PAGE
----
Maya Angelou once said, “We may encounter many defeats but we must not be defeated.” And Mahatma Gandhi said, “Whenever you are confronted with an opponent, conquer him with love.”
Defeats are temporary setbacks. In war, you can still win even after being defeated in several battles. Quitting, however? That’s permanent. That’s when you’re truly defeated.
My guest today is the iconic and legendary George St-Pierre, a top MMA fighter in the history of the world, who’s well-known in combat sports as the undisputed G-O-A-T: Greatest Of All Times. He is also popular for being a record holder for most UFC wins in title bouts.
In this episode, we discuss how Georges’ childhood bullies shaped him into who he is today, why it can be so hard to let go of our egos, how fasting has transformed his health, and so much more. This is an exciting episode of the School of Greatness, so let the class begin.
Georges “Rush” St-Pierre is a Canadian professional mixed martial artist who holds black belts in both Brazilian Jiu-Jitsu and Kyokushin karate. As a child growing up in the small town of St-Isidore, Quebec, Georges was bullied by older schoolmates for years. His father introduced him to Kyokushin karate at age seven, and he became a second dan Kyokushin karate black belt at age 12. In spite of his martial arts skills, he was still bullied.
However, the bullying he experienced only served as his motivation to practice and train more in martial arts throughout his teen years. When he watched the Royce Gracie UFC fight in 1993, Georges realized exactly what he wanted to do with his life. Since then, he has dedicated his energy and focus to becoming a better version of himself by spending more time in the gym while working as a doorman in nightclubs and hanging off the back of a garbage truck in between.
His life-changing moment came in 2006 when he became the UFC Welterweight Champion. Although he lost the championship belt in the following year to Matt Hughes, he regained it in 2008. Since then, Georges hasn’t lost a single title defense until his retirement in 2013, holding the UFC record for most wins in title bouts.
Georges St-Pierre became the fourth fighter in the history of the organization to be a multi-division champion when he returned to the ring in 2017 and defeated Michael Bisping to win the UFC Middleweight Championship title by submission in the third round. Unfortunately, after a month of winning the championship belt, he was diagnosed with ulcerative colitis, which sent him to his retirement from MMA for good.
After MMA, he shifted his career to acting. His original breakout role was in Marvel’s Captain America: The Winter Soldier as “Georges Batroc the Leaper.” He leaped into action again as Georges Batroc in the TV miniseries, The Falcon and the Winter Soldier, which premiered recently to a record viewership.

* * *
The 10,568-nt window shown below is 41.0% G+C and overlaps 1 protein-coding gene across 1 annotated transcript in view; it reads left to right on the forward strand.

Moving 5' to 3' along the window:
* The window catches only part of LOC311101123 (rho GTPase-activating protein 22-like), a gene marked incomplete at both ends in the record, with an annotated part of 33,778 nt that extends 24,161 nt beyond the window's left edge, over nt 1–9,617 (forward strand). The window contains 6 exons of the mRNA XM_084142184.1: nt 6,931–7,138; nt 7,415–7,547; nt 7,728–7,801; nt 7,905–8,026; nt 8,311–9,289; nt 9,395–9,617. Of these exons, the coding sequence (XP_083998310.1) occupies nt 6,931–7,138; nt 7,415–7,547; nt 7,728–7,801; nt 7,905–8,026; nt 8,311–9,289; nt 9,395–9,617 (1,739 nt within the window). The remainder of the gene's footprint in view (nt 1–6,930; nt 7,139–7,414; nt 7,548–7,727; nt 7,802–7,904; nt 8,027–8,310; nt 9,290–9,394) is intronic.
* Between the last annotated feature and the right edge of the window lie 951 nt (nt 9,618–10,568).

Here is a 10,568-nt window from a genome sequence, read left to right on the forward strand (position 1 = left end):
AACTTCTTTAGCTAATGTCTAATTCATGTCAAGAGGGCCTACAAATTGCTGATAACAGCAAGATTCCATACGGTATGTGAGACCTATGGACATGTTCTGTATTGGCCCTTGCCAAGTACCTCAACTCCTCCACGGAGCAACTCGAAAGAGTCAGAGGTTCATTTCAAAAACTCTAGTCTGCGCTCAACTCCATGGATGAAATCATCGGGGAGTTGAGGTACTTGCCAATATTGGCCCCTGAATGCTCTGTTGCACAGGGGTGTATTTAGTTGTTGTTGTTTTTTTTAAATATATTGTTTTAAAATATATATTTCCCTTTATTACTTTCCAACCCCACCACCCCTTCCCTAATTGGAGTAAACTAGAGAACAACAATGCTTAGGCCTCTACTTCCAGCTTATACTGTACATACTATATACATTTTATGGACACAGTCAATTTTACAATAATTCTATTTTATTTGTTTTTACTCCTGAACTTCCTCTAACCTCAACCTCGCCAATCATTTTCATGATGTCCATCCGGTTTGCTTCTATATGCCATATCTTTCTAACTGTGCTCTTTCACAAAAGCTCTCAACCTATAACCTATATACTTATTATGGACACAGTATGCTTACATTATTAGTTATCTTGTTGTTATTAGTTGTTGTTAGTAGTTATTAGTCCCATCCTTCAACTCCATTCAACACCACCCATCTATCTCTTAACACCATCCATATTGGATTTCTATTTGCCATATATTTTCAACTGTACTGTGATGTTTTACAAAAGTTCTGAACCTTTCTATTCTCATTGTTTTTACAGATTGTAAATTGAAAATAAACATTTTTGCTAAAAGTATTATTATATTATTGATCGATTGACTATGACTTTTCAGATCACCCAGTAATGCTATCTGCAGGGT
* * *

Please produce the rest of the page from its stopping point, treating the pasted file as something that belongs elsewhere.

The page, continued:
Georges St-Pierre’s life story is an excellent example of the fact that defeats are temporary, and that as long as you don’t quit, you can still become a champion in your own league. He was bullied several times during his early years, but he overcame bullying and became a mixed martial arts champion.
Have you ever been bullied before? Do you still experience the pains of past bullying? How did bullying impact your life today?
It’s a fact: Bullying can leave a scar and have a terrible impact on your life, long-term. But there are only two things you can do if you’ve been bullied — you can either learn and grow from it to become much stronger, or you can stay stuck in fear and lose all your self-confidence. Let’s hear from Georges how his past bullying impacts his life now.
“I think it left a scar. But sometimes it’s for the best, and sometimes for the worse. There are good things like … I think it helps me to be stronger and face adversity.” – George St. Pierre
You can transform tragedies from something negative into something that positively impacts your life. It might take a long time, but if you put in the effort it takes to process those tragedies and shift your thinking, later you’ll start to see the ways in which tragedy may have strengthened or enriched your life on the whole.
“I was bullied when I was young. At the time I saw it as a very negative experience — and it was. But I realized now that it helped me later on in my life, facing the mental warfare that I had to face in mixed martial arts, because it’s a very egoistic sport.” – George St. Pierre
When you are bullied, you will feel the pain, the intimidations, and a sense of defeat as it’s happening. But at the same time, it will also make you more resilient to similar situations in the future.